So -- and then OSC must then determine whether to prosecute the case, pursue settlement, file a case with the MSPB, et cetera. So in a sense, you know, Department of Labor picks and chooses in the sense that they try to determine merit through their investigations and then only approach an employer if they think there is something to the case in terms of trying to get something for the servicemember.
And I suppose we -- we do, too, in the sense that we're trying to evaluate whether there's enough evidence to go forward.
REP. HERSETH SANDLIN: Okay. Well, let's -- let's touch on the issue of the evidence, because you did -- you were critical in your testimony of the Department of Labor's investigations and analyses.
Can you identify sort of the most common deficiencies that OSC finds with the Department of Labor's investigations?
MR. BOULAY: Well, I think there -- there are a number of things that seem to be common problems, one being that Department of Labor is just trying to get enough information to figure out if there's some merit to the case and if they can maybe settle it. So, you know, oftentimes they might not interview all the witnesses. They might not ask all the questions. They might not get all the documents that would be needed to prove a case in court. So there's some incompleteness.
We've also seen that sometimes they analyze cases, for instance, under the anti-discrimination part of USERRA rather than the reemployment part, or vice versa, which of course affects how they investigate the case and, you know, our ability to evaluate it if it's not analyzed under the right part of the statute. And I think that that could be due to the fact that, you know, Department of Labor's process for USERRA is very decentralized. They have -- they have these offices throughout the country, which, you know, I'm sure benefits our veterans in terms of them being able to go to a local office.
But, you know, in terms of outcomes in USERRA cases, there's a lot of inconsistency in the quality we see, because there's not a lot of central oversight, whereas at OSC, we're, you know, a small agency. We're located here in D.C. We have a few field offices, but everything's done -- you know, everything -- when we have a USERRA case, and under the demonstration project, all the cases come in through the USERRA unit, through me as the chief, and go out. And I review them before their -- the determination is finalized.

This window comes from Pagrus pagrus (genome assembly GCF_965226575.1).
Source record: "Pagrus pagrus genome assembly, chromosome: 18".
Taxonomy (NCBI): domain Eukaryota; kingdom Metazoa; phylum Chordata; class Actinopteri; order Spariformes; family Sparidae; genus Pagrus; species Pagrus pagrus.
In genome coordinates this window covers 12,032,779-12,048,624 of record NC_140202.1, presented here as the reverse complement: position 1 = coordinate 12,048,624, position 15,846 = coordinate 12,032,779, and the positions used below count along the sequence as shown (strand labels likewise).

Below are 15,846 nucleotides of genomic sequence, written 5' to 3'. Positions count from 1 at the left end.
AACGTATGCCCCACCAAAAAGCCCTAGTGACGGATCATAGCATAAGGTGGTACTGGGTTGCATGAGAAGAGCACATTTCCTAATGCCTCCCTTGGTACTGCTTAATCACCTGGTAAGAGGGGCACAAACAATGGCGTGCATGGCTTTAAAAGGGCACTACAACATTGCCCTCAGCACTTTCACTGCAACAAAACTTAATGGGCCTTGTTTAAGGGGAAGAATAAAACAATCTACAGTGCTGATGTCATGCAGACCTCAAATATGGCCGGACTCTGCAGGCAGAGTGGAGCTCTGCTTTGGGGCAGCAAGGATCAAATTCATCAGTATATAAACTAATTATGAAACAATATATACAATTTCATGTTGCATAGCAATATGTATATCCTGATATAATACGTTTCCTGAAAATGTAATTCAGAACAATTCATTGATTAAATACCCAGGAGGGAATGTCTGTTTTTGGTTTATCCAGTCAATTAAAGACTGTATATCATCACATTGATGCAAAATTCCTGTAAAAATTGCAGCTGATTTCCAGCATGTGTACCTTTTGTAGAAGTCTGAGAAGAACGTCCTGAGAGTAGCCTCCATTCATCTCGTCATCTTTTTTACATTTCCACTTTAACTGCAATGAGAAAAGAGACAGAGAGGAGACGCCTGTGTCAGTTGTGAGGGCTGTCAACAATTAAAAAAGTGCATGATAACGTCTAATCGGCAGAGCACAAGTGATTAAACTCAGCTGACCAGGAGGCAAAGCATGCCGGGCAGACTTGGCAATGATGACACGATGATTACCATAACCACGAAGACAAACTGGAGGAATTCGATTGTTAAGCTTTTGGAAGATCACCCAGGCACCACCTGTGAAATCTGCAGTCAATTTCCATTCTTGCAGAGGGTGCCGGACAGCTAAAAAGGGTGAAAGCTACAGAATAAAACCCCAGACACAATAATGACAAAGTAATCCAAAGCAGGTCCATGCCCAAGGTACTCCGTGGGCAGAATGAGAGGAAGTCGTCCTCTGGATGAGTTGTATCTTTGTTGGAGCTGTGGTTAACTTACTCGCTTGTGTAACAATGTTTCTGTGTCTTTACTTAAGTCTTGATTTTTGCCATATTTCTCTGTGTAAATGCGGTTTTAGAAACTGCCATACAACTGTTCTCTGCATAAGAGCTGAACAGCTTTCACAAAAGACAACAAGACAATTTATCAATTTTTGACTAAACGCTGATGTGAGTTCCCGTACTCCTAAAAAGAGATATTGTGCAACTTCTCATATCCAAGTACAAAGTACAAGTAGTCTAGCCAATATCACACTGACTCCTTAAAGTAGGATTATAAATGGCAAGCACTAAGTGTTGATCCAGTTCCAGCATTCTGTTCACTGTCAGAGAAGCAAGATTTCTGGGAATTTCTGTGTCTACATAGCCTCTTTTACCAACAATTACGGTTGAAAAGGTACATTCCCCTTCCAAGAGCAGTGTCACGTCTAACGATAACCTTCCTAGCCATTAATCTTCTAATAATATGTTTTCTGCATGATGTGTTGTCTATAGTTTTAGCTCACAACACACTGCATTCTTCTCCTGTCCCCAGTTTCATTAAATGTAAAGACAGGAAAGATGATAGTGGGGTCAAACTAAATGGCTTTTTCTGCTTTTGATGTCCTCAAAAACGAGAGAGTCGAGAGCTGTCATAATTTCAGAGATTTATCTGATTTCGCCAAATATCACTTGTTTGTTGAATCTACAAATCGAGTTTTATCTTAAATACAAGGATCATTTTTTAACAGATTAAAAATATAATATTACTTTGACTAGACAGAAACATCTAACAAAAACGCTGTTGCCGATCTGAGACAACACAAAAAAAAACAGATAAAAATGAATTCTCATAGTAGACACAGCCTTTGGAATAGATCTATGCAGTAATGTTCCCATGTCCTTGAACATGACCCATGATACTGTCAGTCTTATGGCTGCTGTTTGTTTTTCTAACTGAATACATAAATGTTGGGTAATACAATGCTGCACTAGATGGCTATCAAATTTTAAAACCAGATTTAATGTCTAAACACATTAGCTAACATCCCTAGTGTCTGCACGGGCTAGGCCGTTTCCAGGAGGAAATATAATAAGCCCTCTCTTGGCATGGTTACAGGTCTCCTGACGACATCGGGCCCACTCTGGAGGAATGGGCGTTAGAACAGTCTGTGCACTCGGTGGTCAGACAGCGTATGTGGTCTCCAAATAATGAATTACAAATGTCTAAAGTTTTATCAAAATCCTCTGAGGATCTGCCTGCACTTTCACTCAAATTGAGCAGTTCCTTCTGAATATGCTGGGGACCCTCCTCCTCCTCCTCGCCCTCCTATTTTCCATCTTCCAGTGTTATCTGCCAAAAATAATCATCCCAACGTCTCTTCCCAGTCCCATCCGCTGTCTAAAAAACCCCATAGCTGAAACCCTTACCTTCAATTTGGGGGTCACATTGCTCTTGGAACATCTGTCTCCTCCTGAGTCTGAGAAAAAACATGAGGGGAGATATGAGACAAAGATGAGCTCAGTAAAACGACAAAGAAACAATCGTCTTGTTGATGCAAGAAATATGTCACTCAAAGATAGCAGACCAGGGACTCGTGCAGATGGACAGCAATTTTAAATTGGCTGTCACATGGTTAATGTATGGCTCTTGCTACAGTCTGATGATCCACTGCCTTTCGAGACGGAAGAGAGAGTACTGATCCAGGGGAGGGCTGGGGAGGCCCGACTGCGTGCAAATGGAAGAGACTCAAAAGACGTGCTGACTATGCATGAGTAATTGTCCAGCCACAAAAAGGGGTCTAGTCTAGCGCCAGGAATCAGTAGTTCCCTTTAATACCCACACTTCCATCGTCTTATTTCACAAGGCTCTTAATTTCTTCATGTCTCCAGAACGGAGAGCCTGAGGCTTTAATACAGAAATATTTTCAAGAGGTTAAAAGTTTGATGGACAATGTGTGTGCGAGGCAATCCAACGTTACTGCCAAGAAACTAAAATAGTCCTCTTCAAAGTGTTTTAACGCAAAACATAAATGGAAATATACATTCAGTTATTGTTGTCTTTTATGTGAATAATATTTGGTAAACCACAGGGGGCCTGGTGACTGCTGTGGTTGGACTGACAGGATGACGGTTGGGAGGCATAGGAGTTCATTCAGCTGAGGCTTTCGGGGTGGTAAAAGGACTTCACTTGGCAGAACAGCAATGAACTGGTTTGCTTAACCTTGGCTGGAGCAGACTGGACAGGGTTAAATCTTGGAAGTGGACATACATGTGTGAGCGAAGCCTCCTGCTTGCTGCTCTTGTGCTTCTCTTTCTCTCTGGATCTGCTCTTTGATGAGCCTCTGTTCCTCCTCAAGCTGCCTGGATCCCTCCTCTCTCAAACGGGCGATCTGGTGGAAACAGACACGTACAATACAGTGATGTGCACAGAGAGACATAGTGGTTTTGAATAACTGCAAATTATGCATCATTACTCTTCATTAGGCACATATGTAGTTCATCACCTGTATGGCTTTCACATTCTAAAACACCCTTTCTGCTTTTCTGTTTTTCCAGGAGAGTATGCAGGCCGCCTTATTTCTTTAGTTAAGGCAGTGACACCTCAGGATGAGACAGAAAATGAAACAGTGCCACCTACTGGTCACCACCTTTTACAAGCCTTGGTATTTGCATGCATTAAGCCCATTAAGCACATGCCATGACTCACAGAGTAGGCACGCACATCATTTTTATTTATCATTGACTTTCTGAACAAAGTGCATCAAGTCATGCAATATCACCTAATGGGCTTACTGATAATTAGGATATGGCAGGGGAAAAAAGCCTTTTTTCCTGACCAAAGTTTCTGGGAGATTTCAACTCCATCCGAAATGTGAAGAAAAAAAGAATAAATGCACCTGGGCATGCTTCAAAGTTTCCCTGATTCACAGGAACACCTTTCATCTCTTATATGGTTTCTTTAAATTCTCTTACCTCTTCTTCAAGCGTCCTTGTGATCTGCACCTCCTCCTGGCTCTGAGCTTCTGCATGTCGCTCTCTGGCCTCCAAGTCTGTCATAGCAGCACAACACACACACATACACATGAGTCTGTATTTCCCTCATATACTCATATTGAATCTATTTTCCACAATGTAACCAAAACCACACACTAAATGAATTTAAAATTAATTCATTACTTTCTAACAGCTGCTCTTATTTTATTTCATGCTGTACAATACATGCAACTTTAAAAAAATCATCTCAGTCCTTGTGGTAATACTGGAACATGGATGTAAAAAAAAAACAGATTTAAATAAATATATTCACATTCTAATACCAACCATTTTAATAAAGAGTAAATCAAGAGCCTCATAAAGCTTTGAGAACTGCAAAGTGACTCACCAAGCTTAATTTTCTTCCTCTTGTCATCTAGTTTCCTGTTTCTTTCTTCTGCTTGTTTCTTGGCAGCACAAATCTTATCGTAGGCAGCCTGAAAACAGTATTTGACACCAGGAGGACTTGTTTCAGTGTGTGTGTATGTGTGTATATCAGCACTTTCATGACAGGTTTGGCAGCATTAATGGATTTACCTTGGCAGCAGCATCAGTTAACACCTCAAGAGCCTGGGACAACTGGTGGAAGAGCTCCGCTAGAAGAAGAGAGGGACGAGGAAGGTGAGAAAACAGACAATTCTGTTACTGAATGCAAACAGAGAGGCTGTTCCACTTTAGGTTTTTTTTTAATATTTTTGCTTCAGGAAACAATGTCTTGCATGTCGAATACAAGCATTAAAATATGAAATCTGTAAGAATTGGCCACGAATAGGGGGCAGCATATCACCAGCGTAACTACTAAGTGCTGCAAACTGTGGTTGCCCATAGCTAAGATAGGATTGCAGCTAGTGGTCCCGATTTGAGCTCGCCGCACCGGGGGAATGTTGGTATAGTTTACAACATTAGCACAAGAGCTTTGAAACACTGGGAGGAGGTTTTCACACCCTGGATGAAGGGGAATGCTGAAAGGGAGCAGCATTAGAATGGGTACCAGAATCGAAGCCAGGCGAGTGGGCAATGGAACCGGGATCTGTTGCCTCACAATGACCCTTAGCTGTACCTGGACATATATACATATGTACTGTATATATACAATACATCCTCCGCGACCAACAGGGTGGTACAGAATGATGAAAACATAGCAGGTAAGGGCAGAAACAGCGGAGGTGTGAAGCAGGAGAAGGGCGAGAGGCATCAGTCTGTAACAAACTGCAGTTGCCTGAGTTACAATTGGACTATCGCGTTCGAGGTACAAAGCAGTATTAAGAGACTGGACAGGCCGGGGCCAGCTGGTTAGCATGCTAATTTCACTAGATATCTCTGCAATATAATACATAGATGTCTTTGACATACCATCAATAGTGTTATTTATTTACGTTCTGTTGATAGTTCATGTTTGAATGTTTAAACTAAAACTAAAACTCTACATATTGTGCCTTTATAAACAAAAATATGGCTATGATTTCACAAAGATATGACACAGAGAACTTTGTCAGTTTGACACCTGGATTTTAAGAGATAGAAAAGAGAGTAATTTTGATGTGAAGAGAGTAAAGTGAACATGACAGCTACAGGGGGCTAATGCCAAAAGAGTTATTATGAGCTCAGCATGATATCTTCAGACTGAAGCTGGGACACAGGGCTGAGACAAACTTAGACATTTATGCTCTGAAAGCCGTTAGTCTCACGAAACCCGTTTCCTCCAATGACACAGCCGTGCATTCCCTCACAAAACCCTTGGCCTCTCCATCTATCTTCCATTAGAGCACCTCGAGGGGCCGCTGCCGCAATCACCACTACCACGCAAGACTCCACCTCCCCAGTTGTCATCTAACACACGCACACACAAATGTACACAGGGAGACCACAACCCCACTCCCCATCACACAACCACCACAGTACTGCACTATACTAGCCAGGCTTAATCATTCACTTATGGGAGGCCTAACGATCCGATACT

So we get more consistency that way.
REP. HERSETH SANDLIN: Okay.
Let me ask just a couple of questions, then, about how the -- in terms of number of cases referred under the current process. How many cases are referred to the -- from the Department of Labor to OSC in an average year?
MR. BOULAY: Well, in the past, that number was generally anywhere from, let's -- 10 to 20 cases, on average.
REP. HERSETH SANDLIN: On average -- well, how about last year?
MR. BOULAY: Last year -- well, I think -- last year I believe it was in that range. However, we were still kind of dealing with the demonstration project --
REP. HERSETH SANDLIN: Right.
MR. BOULAY: -- so that tends to depress the numbers. Actually, this year, I think in part because of the new -- of a new law that imposes deadlines, and Department of Labor's improvement in notifying veterans that they can come to OSC, we're actually on pace to get about 40 or 50 referrals this year.
REP. HERSETH SANDLIN: (Great ?).
MR. BOULAY: So far, in this fiscal year. So we are seeing an uptick, but obviously we would see, you know, I think in the vicinity of 300 to 400 cases, if we were getting -- that's about the number of total federal cases a year, I -- is about 3(00) to 400.
REP. HERSETH SANDLIN: Okay, so let's say you get them.
MR. BOULAY: Yes.
REP. HERSETH SANDLIN: Is the OSC prepared to handle the increased workload?
MR. BOULAY: Yes, we are. And that's because, you know, we had a USERRA unit in operation, a fairly large group, during the demonstration project. You know, our personnel have been spread out a little bit into different departments as the work has decreased, but we can bring them back together.
And, you know, this wasn't even hard when we got the demonstration project, because, you know, this is not a stretch for us. We investigate these. We investigate cases; we enforce USERRA. It wasn't a stretch for us to start investigating USERRA cases as well. They're very similar to the other cases we also investigate, like whistleblower cases.
So it's really not, you know, a big stretch for us to have to do this, and, you know, we think there would be a need for some additional staff and resources, but, you know, we've already kind of projected that, and I don't think it would be that difficult.
REP. HERSETH SANDLIN: But you would need additional staff resources.
MR. BOULAY: We would need some additional resources, you know, beyond our existing staff, to, you know, handle the larger volume. Under the demonstration project, we were only getting half of the federal cases.
REP. HERSETH SANDLIN: Right, right.